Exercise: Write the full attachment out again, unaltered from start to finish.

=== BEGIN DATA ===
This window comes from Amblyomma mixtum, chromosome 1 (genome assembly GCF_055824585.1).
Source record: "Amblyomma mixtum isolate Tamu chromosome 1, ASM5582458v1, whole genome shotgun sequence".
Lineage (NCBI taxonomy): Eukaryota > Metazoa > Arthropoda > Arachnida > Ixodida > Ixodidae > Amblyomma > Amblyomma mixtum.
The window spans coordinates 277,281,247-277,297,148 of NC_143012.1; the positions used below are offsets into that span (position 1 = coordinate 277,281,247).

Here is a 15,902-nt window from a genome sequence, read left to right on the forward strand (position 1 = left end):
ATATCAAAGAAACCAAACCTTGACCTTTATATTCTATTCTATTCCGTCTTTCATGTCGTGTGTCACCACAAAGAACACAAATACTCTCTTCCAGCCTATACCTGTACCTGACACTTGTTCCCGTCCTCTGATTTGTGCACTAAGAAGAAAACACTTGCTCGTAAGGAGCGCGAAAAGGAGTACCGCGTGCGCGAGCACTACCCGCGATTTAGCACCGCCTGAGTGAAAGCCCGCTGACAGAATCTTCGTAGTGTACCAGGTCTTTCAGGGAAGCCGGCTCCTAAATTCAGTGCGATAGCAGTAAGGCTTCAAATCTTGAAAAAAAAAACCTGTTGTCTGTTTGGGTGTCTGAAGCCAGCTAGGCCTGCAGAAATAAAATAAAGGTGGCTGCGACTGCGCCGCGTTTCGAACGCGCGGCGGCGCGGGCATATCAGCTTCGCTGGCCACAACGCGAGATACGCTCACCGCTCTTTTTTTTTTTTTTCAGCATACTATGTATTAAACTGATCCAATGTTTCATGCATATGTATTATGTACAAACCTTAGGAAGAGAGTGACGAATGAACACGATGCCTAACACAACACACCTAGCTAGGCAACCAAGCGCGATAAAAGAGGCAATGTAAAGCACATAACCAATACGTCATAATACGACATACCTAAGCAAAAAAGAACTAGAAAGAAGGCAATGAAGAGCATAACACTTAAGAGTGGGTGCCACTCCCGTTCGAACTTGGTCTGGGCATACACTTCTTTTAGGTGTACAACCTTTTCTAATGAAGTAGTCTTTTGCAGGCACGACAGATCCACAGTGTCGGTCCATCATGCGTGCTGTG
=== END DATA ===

This window comes from Amblyomma mixtum, chromosome 1 (genome assembly GCF_055824585.1).
Source record: "Amblyomma mixtum isolate Tamu chromosome 1, ASM5582458v1, whole genome shotgun sequence".
Lineage (NCBI taxonomy): Eukaryota > Metazoa > Arthropoda > Arachnida > Ixodida > Ixodidae > Amblyomma > Amblyomma mixtum.
The window spans coordinates 277,281,247-277,297,148 of NC_143012.1; the positions used below are offsets into that span (position 1 = coordinate 277,281,247).

Here is a 15,902-nt window from a genome sequence, read left to right on the forward strand (position 1 = left end):
ATATCAAAGAAACCAAACCTTGACCTTTATATTCTATTCTATTCCGTCTTTCATGTCGTGTGTCACCACAAAGAACACAAATACTCTCTTCCAGCCTATACCTGTACCTGACACTTGTTCCCGTCCTCTGATTTGTGCACTAAGAAGAAAACACTTGCTCGTAAGGAGCGCGAAAAGGAGTACCGCGTGCGCGAGCACTACCCGCGATTTAGCACCGCCTGAGTGAAAGCCCGCTGACAGAATCTTCGTAGTGTACCAGGTCTTTCAGGGAAGCCGGCTCCTAAATTCAGTGCGATAGCAGTAAGGCTTCAAATCTTGAAAAAAAAAACCTGTTGTCTGTTTGGGTGTCTGAAGCCAGCTAGGCCTGCAGAAATAAAATAAAGGTGGCTGCGACTGCGCCGCGTTTCGAACGCGCGGCGGCGCGGGCATATCAGCTTCGCTGGCCACAACGCGAGATACGCTCACCGCTCTTTTTTTTTTTTTTCAGCATACTATGTATTAAACTGATCCAATGTTTCATGCATATGTATTATGTACAAACCTTAGGAAGAGAGTGACGAATGAACACGATGCCTAACACAACACACCTAGCTAGGCAACCAAGCGCGATAAAAGAGGCAATGTAAAGCACATAACCAATACGTCATAATACGACATACCTAAGCAAAAAAGAACTAGAAAGAAGGCAATGAAGAGCATAACACTTAAGAGTGGGTGCCACTCCCGTTCGAACTTGGTCTGGGCATACACTTCTTTTAGGTGTACAACCTTTTCTAATGAAGTAGTCTTTTGCAGGCACGACAGATCCACAGTGTCGGTCCATCATGCGTGCTGTG